Thirteen hour drives are, quite frankly, boring.
We were going from Cereste to Cork, in the Jeep, so that we could collect some of our possessions that are starting to suffer from damp in the converted stable where they are stored. We briefly entertained the idea of leaving at 4am and doing it all in one day, but we decided instead to leave on Thursday evening, after the LSH had finished work. This meant I got to see these guys during the day!
I took photos with my iPhone along the way, just to break the tedium. It’s fruit blossom season. The orchards on the way to Avignon were spectacular.
The LSH played with my iPhone when he was bored, too.
We stopped in St Etienne for the night and were on the road again at 7am. In hindsight, we could have kept going for another hour or so. Maybe next time.
We got there early, about 4.30pm. Our boat was to leave at 8.30pm, but you’re supposed to be there at 6.30 to allow time to board everyone. We decided to see if we could check Cookie in ahead of time – dogs must be checked in before you go through the human and vehicle check-in part.
We could indeed. But there was an issue which I won’t go into. Let’s just say, if you ever lose your European Pet Passports and get replacements, make sure EVERYTHING is filled in correctly. We were very glad that we were there with plenty of time to get it sorted out.
Then we went to join the queue for cars and people. We were taken aback by the level of security checks going on. We’ve done the crossing from Cherbourg to Rosslare several times now and we’ve never seen such a heavy security presence. Every single car was stopped and checked. Trucks and vans were searched. Is it always like this on the Roscoff to Cork route? Eventually, we boarded and Cookie was shown to her on-board accommodation. She was not impressed.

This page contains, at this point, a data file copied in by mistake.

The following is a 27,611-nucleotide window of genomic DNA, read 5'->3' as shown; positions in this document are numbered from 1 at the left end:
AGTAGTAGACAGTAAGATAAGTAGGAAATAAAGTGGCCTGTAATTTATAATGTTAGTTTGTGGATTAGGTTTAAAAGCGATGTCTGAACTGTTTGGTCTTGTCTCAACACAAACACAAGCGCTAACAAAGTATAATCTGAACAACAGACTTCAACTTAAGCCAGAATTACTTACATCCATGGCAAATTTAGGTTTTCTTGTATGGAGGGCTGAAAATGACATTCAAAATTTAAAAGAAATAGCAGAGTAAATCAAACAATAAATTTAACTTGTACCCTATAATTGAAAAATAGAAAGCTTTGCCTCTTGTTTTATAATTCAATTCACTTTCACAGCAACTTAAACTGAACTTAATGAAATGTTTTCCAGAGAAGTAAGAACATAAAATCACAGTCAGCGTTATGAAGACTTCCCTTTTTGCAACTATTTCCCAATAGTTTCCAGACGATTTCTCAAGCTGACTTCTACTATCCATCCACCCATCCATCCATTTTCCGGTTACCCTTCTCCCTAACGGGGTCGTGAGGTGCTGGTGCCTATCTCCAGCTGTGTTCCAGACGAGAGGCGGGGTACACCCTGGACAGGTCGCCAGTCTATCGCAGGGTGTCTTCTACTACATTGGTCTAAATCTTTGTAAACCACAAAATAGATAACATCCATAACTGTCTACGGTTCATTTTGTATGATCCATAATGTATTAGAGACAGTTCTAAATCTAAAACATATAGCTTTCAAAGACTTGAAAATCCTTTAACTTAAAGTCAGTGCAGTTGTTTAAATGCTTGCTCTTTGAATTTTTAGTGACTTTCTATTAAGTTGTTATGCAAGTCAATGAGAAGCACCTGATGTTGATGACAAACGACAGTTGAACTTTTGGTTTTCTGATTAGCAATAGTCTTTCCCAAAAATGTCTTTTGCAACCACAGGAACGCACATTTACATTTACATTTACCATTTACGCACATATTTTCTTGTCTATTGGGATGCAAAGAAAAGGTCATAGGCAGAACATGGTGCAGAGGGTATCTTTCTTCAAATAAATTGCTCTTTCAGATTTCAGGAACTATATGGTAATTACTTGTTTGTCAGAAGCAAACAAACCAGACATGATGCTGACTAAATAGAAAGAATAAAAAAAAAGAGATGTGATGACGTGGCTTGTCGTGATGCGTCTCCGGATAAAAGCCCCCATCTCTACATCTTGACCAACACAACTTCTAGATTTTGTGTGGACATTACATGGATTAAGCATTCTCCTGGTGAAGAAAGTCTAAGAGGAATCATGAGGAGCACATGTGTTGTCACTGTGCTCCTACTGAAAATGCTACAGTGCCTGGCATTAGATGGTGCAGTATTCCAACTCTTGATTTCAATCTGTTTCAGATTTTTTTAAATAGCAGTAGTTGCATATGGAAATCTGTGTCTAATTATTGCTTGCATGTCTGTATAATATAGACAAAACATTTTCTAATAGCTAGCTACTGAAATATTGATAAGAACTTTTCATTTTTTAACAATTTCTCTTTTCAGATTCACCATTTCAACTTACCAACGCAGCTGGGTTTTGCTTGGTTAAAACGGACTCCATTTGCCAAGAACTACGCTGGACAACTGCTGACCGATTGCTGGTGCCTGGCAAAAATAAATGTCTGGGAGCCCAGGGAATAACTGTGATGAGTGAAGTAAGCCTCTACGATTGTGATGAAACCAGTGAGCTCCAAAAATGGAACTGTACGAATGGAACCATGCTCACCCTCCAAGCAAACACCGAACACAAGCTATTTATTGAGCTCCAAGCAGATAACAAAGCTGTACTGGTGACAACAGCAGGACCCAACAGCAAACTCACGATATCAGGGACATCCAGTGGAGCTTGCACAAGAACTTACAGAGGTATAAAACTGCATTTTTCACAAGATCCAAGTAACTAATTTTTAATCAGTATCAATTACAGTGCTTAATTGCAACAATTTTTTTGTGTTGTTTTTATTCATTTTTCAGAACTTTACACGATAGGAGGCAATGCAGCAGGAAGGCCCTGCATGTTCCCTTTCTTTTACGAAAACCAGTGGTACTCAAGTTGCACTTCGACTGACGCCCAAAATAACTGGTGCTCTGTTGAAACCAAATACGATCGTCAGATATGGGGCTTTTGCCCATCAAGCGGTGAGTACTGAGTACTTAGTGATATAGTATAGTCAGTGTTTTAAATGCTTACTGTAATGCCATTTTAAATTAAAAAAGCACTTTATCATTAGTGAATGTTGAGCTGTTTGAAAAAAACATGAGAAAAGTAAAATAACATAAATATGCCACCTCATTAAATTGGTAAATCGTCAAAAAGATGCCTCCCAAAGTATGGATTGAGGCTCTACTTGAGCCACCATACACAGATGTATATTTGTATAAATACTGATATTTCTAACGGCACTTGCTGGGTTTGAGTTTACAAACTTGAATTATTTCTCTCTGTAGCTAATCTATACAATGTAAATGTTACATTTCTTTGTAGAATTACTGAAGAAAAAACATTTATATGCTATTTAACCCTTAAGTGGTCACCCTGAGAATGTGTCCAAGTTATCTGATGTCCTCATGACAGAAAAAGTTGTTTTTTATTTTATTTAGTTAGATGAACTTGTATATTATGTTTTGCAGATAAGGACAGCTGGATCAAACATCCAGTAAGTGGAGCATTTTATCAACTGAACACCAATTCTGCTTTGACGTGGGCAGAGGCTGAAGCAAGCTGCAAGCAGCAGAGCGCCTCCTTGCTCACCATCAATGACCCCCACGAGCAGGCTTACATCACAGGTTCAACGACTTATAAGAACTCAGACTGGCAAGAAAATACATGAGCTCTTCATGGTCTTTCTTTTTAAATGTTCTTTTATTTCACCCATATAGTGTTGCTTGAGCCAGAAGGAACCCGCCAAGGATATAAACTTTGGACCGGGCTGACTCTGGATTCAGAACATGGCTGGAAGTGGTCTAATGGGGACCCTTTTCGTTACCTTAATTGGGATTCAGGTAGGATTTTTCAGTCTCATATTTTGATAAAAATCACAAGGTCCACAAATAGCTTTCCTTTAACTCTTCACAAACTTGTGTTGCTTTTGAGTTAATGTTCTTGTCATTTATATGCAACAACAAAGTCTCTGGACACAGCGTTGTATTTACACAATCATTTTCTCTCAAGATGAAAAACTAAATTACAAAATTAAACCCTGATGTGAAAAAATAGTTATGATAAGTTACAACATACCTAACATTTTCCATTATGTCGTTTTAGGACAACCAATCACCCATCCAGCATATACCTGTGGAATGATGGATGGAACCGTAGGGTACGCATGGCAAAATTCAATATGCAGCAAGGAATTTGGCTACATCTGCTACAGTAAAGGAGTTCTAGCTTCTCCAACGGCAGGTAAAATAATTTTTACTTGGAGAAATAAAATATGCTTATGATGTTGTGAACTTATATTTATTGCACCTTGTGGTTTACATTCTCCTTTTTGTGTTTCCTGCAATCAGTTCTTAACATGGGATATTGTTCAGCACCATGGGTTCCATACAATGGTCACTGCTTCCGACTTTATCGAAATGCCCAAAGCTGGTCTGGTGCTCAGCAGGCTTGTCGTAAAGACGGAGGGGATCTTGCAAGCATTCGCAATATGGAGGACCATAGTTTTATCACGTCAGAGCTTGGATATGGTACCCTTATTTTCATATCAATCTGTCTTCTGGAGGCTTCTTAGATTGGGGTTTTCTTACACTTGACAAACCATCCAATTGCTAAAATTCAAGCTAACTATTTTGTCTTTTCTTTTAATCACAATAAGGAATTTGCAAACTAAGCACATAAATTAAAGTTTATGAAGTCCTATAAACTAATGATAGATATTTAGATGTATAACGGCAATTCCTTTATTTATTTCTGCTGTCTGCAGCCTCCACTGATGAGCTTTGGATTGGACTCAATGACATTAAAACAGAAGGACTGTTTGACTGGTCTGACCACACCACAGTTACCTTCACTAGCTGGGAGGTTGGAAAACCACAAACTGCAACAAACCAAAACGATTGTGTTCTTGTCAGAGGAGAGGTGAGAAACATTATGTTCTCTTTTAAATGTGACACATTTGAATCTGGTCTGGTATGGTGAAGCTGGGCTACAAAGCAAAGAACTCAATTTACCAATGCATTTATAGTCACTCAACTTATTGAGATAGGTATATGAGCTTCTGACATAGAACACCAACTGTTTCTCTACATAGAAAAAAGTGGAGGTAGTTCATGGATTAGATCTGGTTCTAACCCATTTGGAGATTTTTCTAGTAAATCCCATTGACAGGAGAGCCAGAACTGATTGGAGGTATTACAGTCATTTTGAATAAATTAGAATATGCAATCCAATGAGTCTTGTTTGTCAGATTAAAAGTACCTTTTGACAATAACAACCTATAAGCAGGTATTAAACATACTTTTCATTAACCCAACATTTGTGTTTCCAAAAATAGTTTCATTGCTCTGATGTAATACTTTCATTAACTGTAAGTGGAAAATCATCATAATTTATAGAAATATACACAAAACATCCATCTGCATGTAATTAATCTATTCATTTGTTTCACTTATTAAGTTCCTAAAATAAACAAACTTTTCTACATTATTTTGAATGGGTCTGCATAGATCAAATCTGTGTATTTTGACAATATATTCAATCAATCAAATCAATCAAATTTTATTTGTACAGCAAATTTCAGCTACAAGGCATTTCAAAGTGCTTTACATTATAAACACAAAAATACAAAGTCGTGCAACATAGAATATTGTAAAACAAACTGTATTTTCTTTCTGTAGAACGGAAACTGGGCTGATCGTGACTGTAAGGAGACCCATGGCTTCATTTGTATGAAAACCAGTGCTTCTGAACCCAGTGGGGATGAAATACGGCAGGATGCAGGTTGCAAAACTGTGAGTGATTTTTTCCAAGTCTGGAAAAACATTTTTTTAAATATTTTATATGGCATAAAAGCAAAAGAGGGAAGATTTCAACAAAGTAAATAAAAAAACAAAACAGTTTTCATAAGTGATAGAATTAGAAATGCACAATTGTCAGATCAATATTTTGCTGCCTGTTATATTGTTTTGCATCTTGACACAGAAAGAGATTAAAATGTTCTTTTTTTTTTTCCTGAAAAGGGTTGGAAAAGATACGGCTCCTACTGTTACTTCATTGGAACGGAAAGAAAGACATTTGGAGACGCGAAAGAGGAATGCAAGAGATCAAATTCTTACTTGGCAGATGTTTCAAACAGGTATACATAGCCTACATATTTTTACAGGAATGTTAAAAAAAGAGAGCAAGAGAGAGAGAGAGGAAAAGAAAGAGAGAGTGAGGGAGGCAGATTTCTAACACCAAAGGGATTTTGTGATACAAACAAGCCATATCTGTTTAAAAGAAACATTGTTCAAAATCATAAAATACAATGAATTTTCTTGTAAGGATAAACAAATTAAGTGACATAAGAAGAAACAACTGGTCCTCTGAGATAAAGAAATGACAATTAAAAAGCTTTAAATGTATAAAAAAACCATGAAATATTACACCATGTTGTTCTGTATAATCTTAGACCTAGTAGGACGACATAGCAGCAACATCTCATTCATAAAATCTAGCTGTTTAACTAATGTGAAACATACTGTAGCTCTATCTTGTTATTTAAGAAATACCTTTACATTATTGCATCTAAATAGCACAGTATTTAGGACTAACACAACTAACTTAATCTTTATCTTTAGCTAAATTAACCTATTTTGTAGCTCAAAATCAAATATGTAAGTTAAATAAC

We made our way to our cabin, only to find that the door wouldn’t open. The crew member who came to help us said that there is a ladder stored behind the door which must have fallen down during the voyage. It had become wedged against a mirror on the opposite side of the door, blocking the door shut. He said he’d get it sorted. Ever hopeful, I said “Or you could give us an upgrade?” “Well, I might if the boat wasn’t full!” was his reply. Uh-oh. What if he didn’t get it sorted? Would we end up sleeping in a corner on the floor somewhere, like back in our student days? Suddenly Cookie’s kennel was looking more attractive…
We decided to go have a nice relaxing glass of wine and leave him to the door.
He came looking for us twenty minutes later to say the door was open. Just as well. Cookie’s kennel would never have taken all three of us.
I’ve been hearing tales of how wonderful the food on board the Pont Avens is for five years now. There’s a fabulous self service buffet of starters which you can visit as often as you want, a main course delivered to your table by the staff and then back to the self-service buffet for dessert. I wasn’t disappointed. It was all excellent although I exhibited tremendous restraint with the dessert buffet.
We slept the pure sleep of the innocent, who have taken stugeron and drunk wine. It never fails. We got up just as we entered Cork harbour.
Apologies for the dirty window. We were in the restaurant for breakfast. Which was crap, actually. A big disappointment after the previous evening’s food. I just had coffee (to shake off the effects of the stugeron).
Once again, stringent security checks were in place as we disembarked. Cookie was inspected by a vet – that has NEVER happened before. Every single car was stopped; every single passport scrutinised carefully. Had there been a tip-off about something? Who knows…
Finally we were on the road. On the left hand side in left-hand drive car. Very strange.
And Cookie got to snooze in Tansy’s house.